Like so many of you, dear readers, I have been deeply saddened by the suffering in Ukraine, a suffering that extends far beyond its borders in an ever-widening circle. Yet, I stubbornly insist upon believing in hope. With so many people caring and helping in any way they can — there is always hope.
In honor of this tragic situation, I offer “Meditation XVII” by John Donne (1572 – 1631):
No man is an island,
Entire of itself;
Every man is a piece of the continent,
A part of the main;
If a clod be washed away by the sea,
Europe is the less,
As well as if a promontory were,
As well as if a manor of thy friend's,
Or of thine own were;
Any man's death diminishes me,
Because I am involved in mankind;
And therefore never send to know
For whom the bell tolls;
It tolls for thee.
I like looking at things that are tall. When I walk, I look at the treetops (which is sometimes hazardous to my feet), and I look at the mountains. Though I love them both, the mountains provide the best food for thought. There is mystery there. In spite of all the expert climbers who have ever climbed, I am convinced there are places that no human foot has touched. I imagine treasures there, known only to the birds — a rare blossom rising from a crag in the rocks, a hidden cave that glistens with veins of gold, a hidden spring, a strange creature never previously seen.
Beyond their physical mystery, mountains remind me that there is so much more to life than I am able to discover or grasp. There is so much more in this world that I will never know. This is a source of abiding joy for me. Life is inexhaustible. There is always more. There is always hope. There is always God.
Distressing times in our nation and in the world. Now, in the dead of winter, the temperature drops below freezing every night. Yet, the violets are thinking about spring. The original plants, given to me by a friend, have long since died. They didn’t like the location where I planted them. However, they lived long enough to seed the surrounding area, and ever since, their offspring have delighted me year after year. Before the end of the month, they will be covered in blossoms.
I still believe in faith.
I still believe in hope.
I still believe in love.
As Thanksgiving Day approaches, I’m thinking of all the people who will be alone during the upcoming holidays. After I was orphaned as a teenager, I was alone for many years, even when I was surrounded by people. I know how it feels to be alone. Holidays were the worst.
Whoever you are, and wherever you are, I will be praying for you. If hope eludes you, please know that I will be hoping on your behalf.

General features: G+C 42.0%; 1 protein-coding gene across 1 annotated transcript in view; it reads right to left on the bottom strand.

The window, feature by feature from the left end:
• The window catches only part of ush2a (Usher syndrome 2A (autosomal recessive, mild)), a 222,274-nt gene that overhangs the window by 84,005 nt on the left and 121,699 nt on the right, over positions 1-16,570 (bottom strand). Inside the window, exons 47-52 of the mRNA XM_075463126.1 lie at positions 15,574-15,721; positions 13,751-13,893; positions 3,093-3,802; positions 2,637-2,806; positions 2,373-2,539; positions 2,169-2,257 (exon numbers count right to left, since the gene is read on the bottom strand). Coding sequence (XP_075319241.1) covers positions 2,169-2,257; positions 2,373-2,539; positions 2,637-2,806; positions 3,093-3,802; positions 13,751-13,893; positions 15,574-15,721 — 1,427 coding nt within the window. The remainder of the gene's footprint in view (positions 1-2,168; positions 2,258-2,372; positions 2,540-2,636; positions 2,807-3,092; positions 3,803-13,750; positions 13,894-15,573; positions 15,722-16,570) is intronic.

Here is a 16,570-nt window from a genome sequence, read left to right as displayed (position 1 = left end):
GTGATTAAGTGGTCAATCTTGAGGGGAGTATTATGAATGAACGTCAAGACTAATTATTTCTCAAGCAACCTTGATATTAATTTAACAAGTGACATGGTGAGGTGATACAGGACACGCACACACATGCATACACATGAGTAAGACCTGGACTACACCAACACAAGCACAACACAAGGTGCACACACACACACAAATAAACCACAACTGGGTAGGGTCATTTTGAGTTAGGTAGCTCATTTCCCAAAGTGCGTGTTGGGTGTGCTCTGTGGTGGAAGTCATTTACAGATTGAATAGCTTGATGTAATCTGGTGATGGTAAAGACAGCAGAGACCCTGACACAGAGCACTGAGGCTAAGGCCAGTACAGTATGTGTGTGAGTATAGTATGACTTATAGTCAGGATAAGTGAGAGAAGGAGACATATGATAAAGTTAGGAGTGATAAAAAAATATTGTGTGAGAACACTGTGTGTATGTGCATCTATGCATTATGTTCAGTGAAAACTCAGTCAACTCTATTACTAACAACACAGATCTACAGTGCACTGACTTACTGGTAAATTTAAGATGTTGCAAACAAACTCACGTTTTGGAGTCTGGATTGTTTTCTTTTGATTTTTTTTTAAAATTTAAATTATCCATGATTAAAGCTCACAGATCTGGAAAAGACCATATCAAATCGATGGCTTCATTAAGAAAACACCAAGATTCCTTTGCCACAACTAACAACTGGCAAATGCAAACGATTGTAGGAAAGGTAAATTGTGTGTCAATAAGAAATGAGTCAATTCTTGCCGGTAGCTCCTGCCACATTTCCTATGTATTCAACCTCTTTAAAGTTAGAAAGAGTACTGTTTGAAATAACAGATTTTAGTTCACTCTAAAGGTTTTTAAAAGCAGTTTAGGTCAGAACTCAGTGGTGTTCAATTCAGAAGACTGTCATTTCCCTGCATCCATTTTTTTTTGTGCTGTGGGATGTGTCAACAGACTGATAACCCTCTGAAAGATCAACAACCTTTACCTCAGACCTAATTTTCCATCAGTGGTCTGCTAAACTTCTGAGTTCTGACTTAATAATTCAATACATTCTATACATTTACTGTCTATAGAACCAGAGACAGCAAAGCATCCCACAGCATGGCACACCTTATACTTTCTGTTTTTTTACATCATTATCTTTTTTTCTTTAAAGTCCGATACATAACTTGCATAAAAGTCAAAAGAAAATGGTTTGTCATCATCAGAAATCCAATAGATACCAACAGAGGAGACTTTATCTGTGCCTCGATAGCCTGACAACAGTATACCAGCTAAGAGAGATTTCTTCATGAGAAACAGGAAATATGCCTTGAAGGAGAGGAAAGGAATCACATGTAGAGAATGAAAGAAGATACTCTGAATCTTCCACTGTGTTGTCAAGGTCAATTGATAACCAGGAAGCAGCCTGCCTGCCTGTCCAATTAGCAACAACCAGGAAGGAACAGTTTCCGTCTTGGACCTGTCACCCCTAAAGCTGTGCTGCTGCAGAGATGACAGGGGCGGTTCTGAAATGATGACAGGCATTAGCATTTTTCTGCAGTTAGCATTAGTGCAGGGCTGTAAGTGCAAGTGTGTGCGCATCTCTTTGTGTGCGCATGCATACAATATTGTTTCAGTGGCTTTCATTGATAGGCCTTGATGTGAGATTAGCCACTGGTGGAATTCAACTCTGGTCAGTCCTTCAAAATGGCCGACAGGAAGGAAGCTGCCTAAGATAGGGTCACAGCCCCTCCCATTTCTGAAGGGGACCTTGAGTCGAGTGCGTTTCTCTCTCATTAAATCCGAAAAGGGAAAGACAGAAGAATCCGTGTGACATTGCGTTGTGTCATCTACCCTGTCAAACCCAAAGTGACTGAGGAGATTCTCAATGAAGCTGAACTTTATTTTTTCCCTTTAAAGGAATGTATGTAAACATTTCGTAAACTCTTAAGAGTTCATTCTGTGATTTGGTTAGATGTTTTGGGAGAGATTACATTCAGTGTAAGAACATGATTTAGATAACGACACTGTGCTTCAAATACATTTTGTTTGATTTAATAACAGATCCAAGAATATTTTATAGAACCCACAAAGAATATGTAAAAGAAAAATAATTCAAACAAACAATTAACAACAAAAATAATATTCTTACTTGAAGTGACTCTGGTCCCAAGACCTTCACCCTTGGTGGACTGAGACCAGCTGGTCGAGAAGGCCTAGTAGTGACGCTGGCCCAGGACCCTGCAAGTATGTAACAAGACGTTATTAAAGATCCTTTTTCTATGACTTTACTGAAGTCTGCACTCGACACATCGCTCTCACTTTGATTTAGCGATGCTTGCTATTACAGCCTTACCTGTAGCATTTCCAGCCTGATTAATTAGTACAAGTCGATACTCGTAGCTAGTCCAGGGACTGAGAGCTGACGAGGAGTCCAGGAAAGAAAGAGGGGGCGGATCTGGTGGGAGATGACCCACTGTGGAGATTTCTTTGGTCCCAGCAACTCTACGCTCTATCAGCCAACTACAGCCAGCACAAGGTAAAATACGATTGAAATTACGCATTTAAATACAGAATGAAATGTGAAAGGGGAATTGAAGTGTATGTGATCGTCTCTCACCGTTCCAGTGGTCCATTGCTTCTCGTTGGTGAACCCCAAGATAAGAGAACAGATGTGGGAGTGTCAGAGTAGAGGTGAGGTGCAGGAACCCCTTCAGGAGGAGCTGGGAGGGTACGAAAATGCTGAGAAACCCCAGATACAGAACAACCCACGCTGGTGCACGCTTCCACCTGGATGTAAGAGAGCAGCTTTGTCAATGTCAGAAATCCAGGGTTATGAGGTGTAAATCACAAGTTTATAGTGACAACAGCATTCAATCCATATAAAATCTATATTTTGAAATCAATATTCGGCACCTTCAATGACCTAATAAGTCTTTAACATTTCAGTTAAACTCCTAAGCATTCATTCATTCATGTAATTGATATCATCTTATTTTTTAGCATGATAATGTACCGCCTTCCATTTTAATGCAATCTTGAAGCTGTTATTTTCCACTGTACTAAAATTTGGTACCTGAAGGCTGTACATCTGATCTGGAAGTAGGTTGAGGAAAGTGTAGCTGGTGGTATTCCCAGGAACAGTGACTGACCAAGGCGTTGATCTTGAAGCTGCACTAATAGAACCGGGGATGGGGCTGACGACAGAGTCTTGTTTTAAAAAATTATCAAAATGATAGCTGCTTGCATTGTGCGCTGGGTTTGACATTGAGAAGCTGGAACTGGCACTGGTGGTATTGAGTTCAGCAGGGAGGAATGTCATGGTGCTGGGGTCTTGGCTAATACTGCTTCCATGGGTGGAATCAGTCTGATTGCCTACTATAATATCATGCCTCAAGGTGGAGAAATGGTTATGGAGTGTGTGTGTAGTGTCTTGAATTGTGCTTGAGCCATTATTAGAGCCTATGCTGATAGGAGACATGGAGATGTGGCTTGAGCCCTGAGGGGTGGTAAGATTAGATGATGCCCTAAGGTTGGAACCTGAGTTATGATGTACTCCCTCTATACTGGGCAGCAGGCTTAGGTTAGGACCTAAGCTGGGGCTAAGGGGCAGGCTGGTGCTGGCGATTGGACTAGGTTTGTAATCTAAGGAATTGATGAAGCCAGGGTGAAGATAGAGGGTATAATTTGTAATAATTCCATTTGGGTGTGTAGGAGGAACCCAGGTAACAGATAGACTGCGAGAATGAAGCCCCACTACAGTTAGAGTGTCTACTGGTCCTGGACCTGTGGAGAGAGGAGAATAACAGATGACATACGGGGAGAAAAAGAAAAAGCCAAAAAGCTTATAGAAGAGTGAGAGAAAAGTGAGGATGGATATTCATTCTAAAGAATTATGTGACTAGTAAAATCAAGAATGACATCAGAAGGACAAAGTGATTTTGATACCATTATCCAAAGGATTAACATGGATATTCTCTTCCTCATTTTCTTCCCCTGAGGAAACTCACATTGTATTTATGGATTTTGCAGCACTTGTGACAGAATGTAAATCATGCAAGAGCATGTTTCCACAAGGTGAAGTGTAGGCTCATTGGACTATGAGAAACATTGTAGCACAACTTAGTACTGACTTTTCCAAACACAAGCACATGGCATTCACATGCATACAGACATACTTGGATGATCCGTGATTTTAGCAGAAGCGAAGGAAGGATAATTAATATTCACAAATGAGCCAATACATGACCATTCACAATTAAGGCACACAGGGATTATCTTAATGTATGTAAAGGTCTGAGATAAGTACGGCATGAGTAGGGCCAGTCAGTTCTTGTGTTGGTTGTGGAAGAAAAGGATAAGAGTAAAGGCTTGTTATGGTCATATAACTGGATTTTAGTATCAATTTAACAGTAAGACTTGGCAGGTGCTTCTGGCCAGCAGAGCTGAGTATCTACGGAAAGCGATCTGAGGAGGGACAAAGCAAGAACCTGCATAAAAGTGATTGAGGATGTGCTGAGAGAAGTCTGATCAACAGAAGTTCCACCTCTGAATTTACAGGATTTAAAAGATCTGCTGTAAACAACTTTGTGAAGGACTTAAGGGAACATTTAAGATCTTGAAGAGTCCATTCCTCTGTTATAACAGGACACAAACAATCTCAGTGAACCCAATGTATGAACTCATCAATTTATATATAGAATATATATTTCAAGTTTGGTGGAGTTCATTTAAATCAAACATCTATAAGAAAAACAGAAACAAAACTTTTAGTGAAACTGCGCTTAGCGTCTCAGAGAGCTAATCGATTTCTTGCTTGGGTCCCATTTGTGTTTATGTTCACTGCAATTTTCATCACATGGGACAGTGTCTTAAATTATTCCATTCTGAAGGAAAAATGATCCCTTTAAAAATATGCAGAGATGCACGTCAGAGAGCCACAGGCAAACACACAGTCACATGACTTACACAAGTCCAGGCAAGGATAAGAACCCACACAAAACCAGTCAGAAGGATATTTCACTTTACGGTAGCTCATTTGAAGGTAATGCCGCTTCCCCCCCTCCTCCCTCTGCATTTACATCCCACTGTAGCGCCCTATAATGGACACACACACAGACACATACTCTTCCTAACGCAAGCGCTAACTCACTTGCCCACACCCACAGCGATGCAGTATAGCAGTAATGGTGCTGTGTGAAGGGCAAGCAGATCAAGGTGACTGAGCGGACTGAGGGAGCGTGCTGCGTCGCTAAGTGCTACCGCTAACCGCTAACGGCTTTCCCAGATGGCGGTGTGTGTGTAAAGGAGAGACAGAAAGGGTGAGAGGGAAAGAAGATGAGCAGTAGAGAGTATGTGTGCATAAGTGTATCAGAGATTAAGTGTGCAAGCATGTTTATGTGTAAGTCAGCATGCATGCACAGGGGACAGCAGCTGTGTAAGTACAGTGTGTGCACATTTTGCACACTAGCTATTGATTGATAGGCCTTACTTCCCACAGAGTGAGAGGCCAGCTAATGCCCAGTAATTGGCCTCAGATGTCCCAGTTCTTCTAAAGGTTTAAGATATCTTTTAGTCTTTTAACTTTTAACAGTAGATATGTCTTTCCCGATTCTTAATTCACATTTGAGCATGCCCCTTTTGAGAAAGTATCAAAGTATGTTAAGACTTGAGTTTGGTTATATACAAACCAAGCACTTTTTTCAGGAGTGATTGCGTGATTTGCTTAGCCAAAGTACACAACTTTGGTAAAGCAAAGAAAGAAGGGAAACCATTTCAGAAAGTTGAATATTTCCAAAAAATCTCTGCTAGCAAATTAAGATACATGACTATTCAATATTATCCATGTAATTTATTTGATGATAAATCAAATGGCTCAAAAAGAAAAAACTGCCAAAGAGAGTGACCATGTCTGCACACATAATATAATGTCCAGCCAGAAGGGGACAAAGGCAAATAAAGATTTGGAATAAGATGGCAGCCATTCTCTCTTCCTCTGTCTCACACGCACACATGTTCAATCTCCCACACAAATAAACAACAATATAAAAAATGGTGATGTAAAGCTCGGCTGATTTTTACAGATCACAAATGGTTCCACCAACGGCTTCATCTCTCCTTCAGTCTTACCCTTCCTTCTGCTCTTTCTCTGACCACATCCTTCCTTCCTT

If you believe in God, I encourage you to pray for yourself and others. If you don’t believe in God, I encourage you to pray as if youdid.
St. Teresa of Avila’s Bookmark:
Let nothing disturb you;
Let nothing frighten you.
All things pass;
God never changes.
Patience obtains all things.
The one who has God
God alone suffices.
In the market today, I overheard a customer asking the clerk if people were honoring the face mask requirement. “Everyone is so done with face masks, and everyone is in a bad mood,” she replied. (In spite of her comments, everyone was wearing a mask, including the clerk.)
The face mask hadn’t bothered me, but I had been in a bad mood for a few days. Things that didn’t help:
Every two or three years, I talk my husband into a trip to the Texas Hill Country to see the Bluebonnets. This year, we planned to leave the day after Easter. I made reservations. All our plans were in order. But, of course, we had to cancel our trip.
I looked for photos from our previous trips, but they were gone. A few months ago in one of my rare photo purges, I deleted all my photos from the Hill Country.
Then I remembered the Bluebonnet seeds I bought on our last trip. After rummaging through my cupboard, I finally found them, and a few of them sprouted.
Now, a few real leaves are beginning to appear between the seed leaves. I don’t know if the plants will bloom. The weather may be too hot by the time they mature, but they give me hope. Perhaps, in a few weeks, I may enjoy that intoxicating shade of blue once more.
Every year I eagerly await the appearance of Rose Geraniums in the nurseries in June, and every year I grieve when they die in autumn. I never tire of their lovely scent.
Last fall I decided to take a cutting to see if I could keep it alive through the winter. For months it showed no signs of rooting, yet it remained fragrant. Then in January, it finally began to put out roots and new foliage. My dilemma, Gentle Reader, is when to plant it. Will it survive?